Wired for Music


Music has a bizarre power to engage and affect us – to move us emotionally or literally, whether it’s foot-tapping, finger-drumming or booty-shaking.  It seems to have properties that make it automatically and powerfully salient for human beings.  An obvious question is whether this reflects some innate properties of the human brain or whether it emerges over time due to experience with types of music.  Put another way, does the brain shape the music or the other way around?  Does music show particular structures because those are inherently salient and pleasant to humans or is this reaction caused by the brain’s tendency to specialise in processing stimuli that occur with some statistical regularity in its environment? 

A new study by Perani and colleagues demonstrates very convincingly that the human newborn brain already shows strong functional specialisation for music processing.  By performing functional magnetic resonance imaging on newborns, all under 3 days old, they found a strongly lateralized pattern of activations in response to music.  These responses were much stronger in the right hemisphere, as is observed in adult humans. 

More interestingly, they found that modifications to the music, which introduced infrequent key shifts or dissonance through shifting one component a half-tone higher, resulted in a very different response pattern.  This type of altered music did not engage the right hemisphere network as efficiently as the original music, and did engage regions in the left hemisphere that were not responsive to the original music.  Thus, the right hemisphere auditory network is not just specialized for music, it is specialized for music with the appropriate structure (consonance) which most listeners agree is most pleasant.

Previous studies have shown that the left hemisphere is preferentially activated by language stimuli even in newborn infants.  The authors speculate that there may be a general division of labour between the two hemispheres, with the left more specialized for processing temporal characteristics of stimuli and the right for processing spectral characteristics (including frequency or pitch).  Interestingly, the right hemisphere is also involved in processing prosody – the melodic components of natural speech – modulations in emphasis and inflection that communicate emotional content and tone.  It seems likely that the apparent specialisation “for” music reflects the fact that these circuits are pre-tuned to be most responsive to stimuli with specific acoustic characteristics.  We did not evolve to enjoy music – music evolved (or was actively designed) to best stimulate our natural preferences.

Newborns thus arrive in the world pre-wired to process different types of acoustic stimuli in specialized circuits, localized to either hemisphere, one for detecting and distinguishing sequences of sounds in time and the other for decoding oscillatory components of the stimuli, including tone, pitch, timbre, rhythm, etc.  How this specialisation arises during development is a fascinating topic, and one that is poorly understood.  The mechanisms underlying the initial establishment of left-right differences in early embryos are fairly well-established but how these affect the developmental programmes in the brain is far less clear, though a number of genes have been found that are differentially expressed in the two hemispheres of developing human brains (see Sun et al, below).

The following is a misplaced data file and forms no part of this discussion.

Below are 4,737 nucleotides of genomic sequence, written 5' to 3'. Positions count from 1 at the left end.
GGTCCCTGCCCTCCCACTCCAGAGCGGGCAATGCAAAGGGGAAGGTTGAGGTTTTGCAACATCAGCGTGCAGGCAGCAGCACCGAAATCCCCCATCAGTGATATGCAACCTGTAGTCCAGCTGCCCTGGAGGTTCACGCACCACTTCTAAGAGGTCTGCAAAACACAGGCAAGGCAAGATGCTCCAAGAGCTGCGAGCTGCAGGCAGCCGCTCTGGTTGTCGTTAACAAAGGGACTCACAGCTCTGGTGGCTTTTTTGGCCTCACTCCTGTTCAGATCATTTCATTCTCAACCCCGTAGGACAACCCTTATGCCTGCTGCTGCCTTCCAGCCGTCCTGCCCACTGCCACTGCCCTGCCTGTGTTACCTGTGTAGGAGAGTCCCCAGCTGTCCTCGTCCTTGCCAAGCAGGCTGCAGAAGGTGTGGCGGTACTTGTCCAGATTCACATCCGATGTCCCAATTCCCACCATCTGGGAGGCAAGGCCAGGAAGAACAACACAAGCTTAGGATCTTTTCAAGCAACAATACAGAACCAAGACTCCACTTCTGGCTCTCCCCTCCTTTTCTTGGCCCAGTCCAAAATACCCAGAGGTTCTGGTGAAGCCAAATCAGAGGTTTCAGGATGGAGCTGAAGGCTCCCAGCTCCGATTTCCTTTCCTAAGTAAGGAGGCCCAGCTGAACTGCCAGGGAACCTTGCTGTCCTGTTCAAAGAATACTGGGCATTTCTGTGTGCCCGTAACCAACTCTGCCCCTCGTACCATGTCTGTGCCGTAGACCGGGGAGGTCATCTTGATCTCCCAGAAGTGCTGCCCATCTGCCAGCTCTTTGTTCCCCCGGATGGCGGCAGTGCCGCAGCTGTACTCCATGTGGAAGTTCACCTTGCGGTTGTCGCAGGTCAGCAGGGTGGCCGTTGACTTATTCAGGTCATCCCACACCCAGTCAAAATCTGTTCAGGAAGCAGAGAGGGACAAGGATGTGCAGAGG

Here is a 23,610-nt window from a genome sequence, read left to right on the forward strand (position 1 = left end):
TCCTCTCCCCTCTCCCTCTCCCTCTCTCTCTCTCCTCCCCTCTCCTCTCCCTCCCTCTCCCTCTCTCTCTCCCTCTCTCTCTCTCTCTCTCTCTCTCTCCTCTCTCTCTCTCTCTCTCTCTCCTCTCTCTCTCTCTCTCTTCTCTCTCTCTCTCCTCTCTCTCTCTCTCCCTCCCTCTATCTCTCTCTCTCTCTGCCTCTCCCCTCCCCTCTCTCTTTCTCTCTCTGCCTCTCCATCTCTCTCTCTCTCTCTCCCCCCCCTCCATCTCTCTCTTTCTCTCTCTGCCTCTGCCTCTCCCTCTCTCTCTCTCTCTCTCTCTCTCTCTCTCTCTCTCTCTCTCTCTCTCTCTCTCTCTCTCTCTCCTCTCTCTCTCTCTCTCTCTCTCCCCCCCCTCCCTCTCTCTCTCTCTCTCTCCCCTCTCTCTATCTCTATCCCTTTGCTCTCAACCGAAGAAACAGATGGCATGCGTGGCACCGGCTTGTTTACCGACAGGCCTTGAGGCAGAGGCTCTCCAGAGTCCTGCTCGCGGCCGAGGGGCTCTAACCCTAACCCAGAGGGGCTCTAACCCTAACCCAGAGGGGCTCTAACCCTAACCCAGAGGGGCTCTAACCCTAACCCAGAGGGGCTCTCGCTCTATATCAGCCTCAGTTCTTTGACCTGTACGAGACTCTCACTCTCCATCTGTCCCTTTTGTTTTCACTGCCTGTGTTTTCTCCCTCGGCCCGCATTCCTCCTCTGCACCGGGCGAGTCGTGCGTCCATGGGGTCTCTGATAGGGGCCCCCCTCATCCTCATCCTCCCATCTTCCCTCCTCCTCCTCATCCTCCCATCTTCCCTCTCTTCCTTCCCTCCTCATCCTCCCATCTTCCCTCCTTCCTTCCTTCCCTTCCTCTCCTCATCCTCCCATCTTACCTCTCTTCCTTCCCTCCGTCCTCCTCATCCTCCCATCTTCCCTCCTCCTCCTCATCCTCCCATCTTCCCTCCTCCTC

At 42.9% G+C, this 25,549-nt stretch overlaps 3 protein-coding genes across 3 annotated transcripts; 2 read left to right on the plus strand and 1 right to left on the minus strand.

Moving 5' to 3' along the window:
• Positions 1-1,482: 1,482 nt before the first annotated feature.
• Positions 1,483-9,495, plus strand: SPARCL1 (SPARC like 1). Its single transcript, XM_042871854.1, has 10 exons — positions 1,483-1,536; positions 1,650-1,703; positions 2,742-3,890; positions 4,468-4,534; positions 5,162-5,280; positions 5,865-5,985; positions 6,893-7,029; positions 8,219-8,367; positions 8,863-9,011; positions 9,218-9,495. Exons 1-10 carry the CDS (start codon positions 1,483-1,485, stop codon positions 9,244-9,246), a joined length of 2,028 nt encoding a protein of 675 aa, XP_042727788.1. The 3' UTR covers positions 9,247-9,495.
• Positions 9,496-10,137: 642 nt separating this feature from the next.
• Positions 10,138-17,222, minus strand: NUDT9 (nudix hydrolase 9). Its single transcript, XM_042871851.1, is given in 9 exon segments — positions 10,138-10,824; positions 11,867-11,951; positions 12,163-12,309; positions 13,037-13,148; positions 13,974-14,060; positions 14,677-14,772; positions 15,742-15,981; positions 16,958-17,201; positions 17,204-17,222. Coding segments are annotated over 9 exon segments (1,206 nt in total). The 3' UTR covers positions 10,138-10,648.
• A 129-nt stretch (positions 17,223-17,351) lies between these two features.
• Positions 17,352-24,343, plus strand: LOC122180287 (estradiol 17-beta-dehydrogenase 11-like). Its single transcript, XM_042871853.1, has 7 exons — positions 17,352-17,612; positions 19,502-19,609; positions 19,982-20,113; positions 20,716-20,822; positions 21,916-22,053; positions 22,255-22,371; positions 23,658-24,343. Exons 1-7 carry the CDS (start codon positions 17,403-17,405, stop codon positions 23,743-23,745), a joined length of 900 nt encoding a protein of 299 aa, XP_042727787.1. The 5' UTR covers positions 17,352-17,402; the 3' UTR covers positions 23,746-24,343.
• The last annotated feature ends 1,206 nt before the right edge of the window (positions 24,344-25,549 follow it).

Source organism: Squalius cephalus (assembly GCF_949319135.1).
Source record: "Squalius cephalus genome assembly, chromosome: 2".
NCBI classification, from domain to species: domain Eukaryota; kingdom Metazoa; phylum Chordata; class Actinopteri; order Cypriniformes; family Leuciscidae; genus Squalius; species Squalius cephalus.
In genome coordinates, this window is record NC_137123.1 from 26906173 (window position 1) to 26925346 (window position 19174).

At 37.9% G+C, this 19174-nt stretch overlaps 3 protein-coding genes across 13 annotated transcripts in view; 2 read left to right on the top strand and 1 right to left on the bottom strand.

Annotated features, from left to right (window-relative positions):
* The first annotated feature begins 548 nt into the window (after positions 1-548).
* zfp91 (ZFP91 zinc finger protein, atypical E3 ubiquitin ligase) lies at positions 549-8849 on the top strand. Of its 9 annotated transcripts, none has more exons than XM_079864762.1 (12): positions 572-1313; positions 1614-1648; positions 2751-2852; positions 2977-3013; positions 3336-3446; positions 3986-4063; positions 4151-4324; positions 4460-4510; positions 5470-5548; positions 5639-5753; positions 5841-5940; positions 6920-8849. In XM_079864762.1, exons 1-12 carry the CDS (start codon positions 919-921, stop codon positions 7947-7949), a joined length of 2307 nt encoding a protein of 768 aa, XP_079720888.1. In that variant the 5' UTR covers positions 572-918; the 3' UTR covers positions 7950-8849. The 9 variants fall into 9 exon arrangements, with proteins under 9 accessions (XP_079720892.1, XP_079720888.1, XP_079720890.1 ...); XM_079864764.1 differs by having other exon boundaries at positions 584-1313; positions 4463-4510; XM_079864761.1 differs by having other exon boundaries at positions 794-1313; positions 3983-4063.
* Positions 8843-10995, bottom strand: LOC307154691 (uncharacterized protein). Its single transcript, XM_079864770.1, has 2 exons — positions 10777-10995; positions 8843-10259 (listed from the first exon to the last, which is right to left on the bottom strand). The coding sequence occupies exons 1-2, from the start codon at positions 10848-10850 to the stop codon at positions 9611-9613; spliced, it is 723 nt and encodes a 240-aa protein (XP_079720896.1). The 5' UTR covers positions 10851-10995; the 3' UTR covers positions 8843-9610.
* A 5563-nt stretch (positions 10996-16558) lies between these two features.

The fact that functional lateralisation depends upon a genetic programme also suggests that variation in the responsible genes might lead to differences in the degree or direction of lateralisation in different people.  This is known to occur for language lateralisation (which can vary with handedness, itself under genetic influence).  Lateralisation is also known to be affected in a range of psychatric disorders, most notably schizophrenia.  How the kinds of mutations that result in these disorders affect lateralisation and how this contributes to psychiatric symptoms are important questions for the future. 

Perani, D., Saccuman, M., Scifo, P., Spada, D., Andreolli, G., Rovelli, R., Baldoli, C., & Koelsch, S. (2010). Functional specializations for music processing in the human newborn brain Proceedings of the National Academy of Sciences, 107 (10), 4758-4763 DOI: 10.1073/pnas.0909074107

Sun, T. (2005). Early Asymmetry of Gene Transcription in Embryonic Human Left and Right Cerebral Cortex Science, 308 (5729), 1794-1798 DOI: 10.1126/science.1110324 

Comments

  1. wow! amazing blog about Wired for Music! I really like it because I love music a lot and Im always lookin for new kinds of music, thanks!! Also I want to know if you have any blog about generic viagra

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  2. Does the data suggest that there are genetic differences among individuals with regard to musical aptitude? It seems so to me, but am I reading something into it that's not there? Thanks for a very interesting article!

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  3. Racial differences should be explorable -- hard to believe they do not exist between Asians, Africans, Europeans, etc.. with Africans most highly developed, East Asians least.

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  5. Music is something that make us vibrate I can say it because I get so happy when I do it and so much better when I combine music with bmpharmacy products.

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